Thousands of Trump supporters stormed the US Capitol on January 6, 2021 to stop Congress from validating Biden’s and Harris’ win, and to warn people fighting to reform or overthrow capitalism that they would face violent retaliation. This was an action to terrorize activists demanding antiracist equity and related changes. The response highlighted the extreme differences between the violent attack by Trump supporters and the uprisings against police murders, the ongoing hunger strike by 140 immigrants held in New Jersey detention centers, the union campaign by Google workers, demands for Covid-19 protections and universal healthcare, and demonstrations for jobs, housing, and debt relief. The likely collusion between the police and the Trump mob, the ease with which the mob entered the Capitol, and the ability to recruit thousands will embolden right wing groups, leading to their growth and confidence.
On the other side, the medical and economic repercussions of the pandemic, the wider visibility of police violence, and the acknowledgement of centuries of racist oppression have inspired large uprisings across the US and other countries of multi-generational, and multiracial and multiethnic groups of workers and students. The movement against police murders of black men and women sparked by the killing of Trayvon Martin expanded with the execution of George Floyd with thousands taking to the streets. The diversity of the rebels alarms the people who control the economy and government (the ruling class). At this point, antiracist leaders call for abolition of the police, prisons, and other oppressive conditions, trusting that abolition is possible when we have no power. Their hesitancy to call for and build revolutionary change weakens our fight and obstructs the possibility of a better future.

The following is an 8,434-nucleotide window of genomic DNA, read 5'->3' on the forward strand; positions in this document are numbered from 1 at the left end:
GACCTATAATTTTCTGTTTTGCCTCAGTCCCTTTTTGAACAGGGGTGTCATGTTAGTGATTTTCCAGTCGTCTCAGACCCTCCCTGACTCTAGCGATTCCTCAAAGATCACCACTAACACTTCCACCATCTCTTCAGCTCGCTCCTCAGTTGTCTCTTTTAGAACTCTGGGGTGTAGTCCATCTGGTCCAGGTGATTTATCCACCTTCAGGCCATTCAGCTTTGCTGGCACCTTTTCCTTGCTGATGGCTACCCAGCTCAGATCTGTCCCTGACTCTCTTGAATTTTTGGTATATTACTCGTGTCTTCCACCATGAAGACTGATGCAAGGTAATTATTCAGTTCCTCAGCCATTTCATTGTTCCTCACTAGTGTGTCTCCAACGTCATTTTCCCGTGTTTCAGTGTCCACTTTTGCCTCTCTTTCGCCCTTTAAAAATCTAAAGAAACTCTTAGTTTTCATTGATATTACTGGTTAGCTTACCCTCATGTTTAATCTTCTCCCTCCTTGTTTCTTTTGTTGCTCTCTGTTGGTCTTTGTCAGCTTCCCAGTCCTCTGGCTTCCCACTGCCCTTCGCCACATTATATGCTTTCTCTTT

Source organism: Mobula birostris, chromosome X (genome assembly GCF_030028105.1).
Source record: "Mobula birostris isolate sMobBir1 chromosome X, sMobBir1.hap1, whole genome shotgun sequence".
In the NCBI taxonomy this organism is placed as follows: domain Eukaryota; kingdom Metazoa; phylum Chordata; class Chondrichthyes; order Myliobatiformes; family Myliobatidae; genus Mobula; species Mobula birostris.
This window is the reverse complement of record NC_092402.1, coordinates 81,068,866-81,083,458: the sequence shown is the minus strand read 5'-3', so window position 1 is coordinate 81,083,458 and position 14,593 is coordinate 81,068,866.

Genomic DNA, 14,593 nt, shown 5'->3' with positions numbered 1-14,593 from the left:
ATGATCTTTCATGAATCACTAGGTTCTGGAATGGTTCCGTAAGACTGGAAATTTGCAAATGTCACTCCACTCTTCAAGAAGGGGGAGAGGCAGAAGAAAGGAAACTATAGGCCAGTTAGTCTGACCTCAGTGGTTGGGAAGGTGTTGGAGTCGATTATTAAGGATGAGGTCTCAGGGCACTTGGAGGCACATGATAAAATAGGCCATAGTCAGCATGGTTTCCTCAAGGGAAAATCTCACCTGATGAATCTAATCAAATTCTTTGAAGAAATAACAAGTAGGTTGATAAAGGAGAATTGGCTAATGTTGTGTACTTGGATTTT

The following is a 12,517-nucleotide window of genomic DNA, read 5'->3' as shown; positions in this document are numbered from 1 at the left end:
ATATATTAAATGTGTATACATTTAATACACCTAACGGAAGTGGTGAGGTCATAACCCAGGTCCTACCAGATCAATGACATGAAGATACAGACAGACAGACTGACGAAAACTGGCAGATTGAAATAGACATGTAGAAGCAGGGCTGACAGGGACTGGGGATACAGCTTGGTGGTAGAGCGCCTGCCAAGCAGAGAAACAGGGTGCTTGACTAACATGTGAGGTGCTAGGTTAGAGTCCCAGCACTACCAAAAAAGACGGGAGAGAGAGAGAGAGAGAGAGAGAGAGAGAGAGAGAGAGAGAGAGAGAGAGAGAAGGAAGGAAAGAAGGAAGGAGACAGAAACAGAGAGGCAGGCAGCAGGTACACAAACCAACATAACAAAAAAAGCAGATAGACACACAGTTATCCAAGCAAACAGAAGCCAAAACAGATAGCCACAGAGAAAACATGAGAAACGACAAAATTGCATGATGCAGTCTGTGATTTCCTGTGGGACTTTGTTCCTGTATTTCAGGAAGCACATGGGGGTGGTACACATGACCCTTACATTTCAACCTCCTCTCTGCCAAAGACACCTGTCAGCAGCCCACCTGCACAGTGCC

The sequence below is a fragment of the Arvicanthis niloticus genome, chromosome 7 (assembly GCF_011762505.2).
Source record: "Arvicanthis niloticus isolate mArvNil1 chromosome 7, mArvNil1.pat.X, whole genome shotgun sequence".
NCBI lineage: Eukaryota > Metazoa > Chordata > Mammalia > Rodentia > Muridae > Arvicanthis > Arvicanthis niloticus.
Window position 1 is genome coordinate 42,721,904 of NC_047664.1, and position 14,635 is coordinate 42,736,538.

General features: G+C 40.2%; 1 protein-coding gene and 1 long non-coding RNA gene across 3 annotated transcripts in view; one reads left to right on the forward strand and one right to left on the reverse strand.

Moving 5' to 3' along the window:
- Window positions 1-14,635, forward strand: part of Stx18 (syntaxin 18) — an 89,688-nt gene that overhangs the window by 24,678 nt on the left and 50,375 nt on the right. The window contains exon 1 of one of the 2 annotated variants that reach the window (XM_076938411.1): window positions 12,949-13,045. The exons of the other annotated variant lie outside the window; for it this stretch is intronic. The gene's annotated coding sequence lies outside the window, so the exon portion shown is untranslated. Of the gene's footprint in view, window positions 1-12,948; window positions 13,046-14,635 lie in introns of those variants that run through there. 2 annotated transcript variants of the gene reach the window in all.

The potential of a growing, more militant movement threatens US capitalism, which leads to the ruling class building and supporting fascist organizations to terrorize and repress us. We have a tremendous opportunity to unite millions of black, white, Asian, indigenous, and immigrant workers over these common problems around the world. We can build a movement to demand radical changes and to seize power. We have a long way to go but must prepare now
Millions of voters in the US look to Biden for righting the wrongs of the Trump Administration by ushering in a more democratic civil society and addressing racism and the Covid19 pandemic, participating in global organizations, restraining state violence, mitigating climate disasters, and restoring jobs and housing. Regardless of his gentler rhetoric, Biden, like Obama, will impose policies to maintain US hegemony (control) and serve the super rich.
This article reviews some of Biden’s appointments for domestic policy offices as a reflection of his Administration’s political positions. As one writer said, it’s “back to the future” as he renews the participation of many Obama officials whose presidency increased deportations, warfare, and inaction against racist murders while maintaining a liberal anti racist veneer. Many activists who voted and organized for Biden, Bernie, and the Green Party want to humanize capitalism, counting on elections, regulations, and defunding carceral institutions to transform society. They believe that the abolition of racism and inequities can occur without workers taking power. We can’t allow this illusion to continue.